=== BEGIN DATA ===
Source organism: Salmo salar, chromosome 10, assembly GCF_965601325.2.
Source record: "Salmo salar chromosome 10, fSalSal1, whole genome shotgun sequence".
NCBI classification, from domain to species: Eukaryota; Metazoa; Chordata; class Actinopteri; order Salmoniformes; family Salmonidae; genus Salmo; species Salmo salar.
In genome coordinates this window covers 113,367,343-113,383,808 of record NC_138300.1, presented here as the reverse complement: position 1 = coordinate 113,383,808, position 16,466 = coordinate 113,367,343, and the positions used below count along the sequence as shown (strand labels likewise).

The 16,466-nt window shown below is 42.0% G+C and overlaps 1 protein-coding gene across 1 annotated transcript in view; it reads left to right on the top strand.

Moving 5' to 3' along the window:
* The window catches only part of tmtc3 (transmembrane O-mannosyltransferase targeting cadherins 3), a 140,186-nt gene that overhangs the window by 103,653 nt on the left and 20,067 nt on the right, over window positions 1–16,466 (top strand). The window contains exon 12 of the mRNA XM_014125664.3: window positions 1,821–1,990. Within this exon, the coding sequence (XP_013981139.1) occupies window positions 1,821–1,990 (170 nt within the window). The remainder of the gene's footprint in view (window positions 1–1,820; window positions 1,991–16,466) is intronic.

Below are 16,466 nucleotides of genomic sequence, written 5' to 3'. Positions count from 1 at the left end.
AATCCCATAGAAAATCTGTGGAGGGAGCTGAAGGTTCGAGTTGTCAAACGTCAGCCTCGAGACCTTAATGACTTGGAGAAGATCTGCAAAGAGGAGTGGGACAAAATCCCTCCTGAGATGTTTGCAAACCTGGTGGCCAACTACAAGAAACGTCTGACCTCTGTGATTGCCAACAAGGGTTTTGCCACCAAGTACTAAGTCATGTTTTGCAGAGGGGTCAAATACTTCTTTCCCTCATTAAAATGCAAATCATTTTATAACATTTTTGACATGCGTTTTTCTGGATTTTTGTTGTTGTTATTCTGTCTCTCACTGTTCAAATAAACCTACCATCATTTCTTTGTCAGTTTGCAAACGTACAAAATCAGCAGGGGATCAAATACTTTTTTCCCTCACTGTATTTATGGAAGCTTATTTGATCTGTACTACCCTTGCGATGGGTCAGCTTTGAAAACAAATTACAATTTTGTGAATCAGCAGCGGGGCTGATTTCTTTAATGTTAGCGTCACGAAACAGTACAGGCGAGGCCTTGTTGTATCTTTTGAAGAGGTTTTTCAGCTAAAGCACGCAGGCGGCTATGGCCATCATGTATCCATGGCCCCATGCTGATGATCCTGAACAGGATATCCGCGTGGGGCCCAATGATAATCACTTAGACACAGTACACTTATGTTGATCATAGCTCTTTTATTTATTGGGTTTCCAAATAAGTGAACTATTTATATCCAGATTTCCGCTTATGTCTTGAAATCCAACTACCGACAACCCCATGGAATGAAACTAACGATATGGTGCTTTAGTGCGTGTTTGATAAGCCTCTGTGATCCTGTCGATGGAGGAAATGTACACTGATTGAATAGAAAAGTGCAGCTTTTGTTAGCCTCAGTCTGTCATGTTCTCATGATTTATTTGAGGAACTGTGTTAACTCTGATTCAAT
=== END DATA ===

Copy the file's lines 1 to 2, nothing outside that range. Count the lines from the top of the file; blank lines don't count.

Source organism: Salmo salar, chromosome 10, assembly GCF_965601325.2.
Source record: "Salmo salar chromosome 10, fSalSal1, whole genome shotgun sequence".